DAM is a Palestinian hiphop band comprised of a trio from Lod. Lod is a mixed Arab-Jewish town, about 20 km from Jerusalem. The band members come from a neighbourhood that has a history of drug abuse and violence. They turned to music to be able to articulate, and in doing so, have released two albums internationally and inspired a growing movement of young hip-hop/rap artists to start making music around resistance and self-expression. Although they claim to use art to reflect reality, their art functions both as a mirror to witness reality and as a chisel to re-shape reality.
When DAM was recently in the US for a brief tour in the NorthEast, I was able to chat briefly with Suhell Nafar over the phone. We conversed about identity and artistic purpose and the politics of being an Israeli-Palestinian and living in ’48 Palestine. The band, Tamer Nafar, Suhell Nafar, and Mahmoud Jreri all grew up in Lod, a mixed Arab-Jewish town. Known to the structure as Israeli-Palestinians or Israeli-Arabs, for Palestinians living inside Israel, self-identification as ‘48 Palestinians is essential in marking the exile that is a constant refrain in the notes of Palestinian identity.
HN: Your art is overtly political, which makes it truly inspirational. What are some of the challenges you’ve faced through censorship? In what ways have you also had to censor yourself?
SN: Back home, the government tries to censor us: you know we’re Palestinian and we carry Israeli passports, we’re also Israeli citizens. We come from Lod, it’s a Palestinian city in Israel, that has a 20% Arab population. There is constant tension. Where we come from we confront constant racism, injustice towards Palestinians, our homes are demolished, and our land is taken away. The constant struggle makes us stronger; so when they try to censor us from living, we still continue to live. They censor our being by not granting us permission to perform, our sound is cut off during concerts and that’s when you know the police are there. It’s occupation, you see. The Israeli police control everything. But art is supposed to reflect reality. So we try to stay true to that.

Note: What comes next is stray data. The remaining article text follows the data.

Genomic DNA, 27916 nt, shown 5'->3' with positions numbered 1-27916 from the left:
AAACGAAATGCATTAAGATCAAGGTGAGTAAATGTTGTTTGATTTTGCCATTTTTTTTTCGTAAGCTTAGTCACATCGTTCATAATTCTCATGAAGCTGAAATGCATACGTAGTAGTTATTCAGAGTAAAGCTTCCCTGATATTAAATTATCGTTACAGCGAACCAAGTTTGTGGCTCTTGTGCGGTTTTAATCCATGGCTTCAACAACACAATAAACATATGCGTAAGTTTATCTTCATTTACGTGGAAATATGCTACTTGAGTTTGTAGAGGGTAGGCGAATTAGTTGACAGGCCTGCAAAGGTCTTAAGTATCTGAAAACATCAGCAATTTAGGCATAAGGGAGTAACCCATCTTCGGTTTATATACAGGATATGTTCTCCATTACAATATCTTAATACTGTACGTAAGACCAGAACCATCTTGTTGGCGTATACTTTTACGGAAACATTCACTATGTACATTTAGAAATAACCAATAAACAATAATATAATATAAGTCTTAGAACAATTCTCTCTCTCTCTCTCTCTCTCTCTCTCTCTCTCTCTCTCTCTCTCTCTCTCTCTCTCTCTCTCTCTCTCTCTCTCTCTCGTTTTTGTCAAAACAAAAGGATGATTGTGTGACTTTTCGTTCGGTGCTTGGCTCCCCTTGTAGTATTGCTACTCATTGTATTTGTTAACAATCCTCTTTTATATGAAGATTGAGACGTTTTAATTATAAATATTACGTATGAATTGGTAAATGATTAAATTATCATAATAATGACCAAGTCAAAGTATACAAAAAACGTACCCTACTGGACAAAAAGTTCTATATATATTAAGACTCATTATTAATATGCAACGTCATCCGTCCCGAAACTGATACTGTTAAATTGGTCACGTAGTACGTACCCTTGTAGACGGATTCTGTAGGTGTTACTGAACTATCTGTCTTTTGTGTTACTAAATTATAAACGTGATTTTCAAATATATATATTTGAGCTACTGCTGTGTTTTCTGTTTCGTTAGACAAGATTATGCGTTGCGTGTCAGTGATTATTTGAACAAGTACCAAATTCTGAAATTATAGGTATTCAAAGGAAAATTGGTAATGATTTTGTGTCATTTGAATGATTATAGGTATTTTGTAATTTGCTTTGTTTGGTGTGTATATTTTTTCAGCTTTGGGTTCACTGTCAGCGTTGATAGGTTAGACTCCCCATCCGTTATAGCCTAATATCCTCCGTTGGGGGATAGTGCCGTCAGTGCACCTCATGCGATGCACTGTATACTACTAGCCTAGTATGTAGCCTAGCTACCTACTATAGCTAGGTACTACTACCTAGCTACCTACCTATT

HN: How do Palestinian audiences respond to your music?
SN: Our audience is not limited. There are children and old people that make up the audience. We have a big fan base inside and outside Palestine. We have a lot of fans who are not living in Palestine, who are refugees, in Lebanon, in the US. Palestinian people were thirsty for this kind of music, and now there are so many hiphop groups out there, in every town, every village.
HN: Your usage of the word ‘refugee’ is particularly striking, not because it’s the truthful status, but because that truth is often masked. The dispossession of people is allowed to take place when their claim to their identity along with their rights are taken away. You confront this through your reality and your art. How has DAM affected you personally?
SN: Recently we just celebrated our 10 year anniversary. The idea for singing and making music in this way started cooking a year before that, so 11 years. But we’re officially celebrating 10 years of DAM’s existence. This has greatly affected me as a human being. When we started we were really young, we sang about drugs and drug-related violence in our neighbourhoods. Soon after, we started thinking and questioning, our thought process was still related to the drug abuse – why were those drugs there in the first place? We came to understand the politics of minorities. Same as in the US, with Black and Latino communities, there is a deep sense of inequality in the eyes of the State and it is evident in the treatment meted out to them, to us. We understood more about the occupation as we engaged more with our music. You have to work within the community if you’re serious about change.
HN: Someone asked Bertolt Brecht in the dark times, would there be singing? To which he replied, yes, there will be singing, of the dark times. The times have been unforgiving in darkness over the past ten years, since DAM’s existence, the times have remained dark. Where do you see your music, through these times and after?
SN: DAM’s music is not just about the dark times. We’re humans also, not just Palestinians. Some people read us just as their news. We have art, culture, history, we sing about all of it. We love, we sing about love. Are you familiar with the poet Mahmoud Darwish? In one of his poems, he wrote about how Palestinians also die from old age, from disease. We don’t just die because we live in war. We live normal lives as well. And when we are free, we will continue to sing.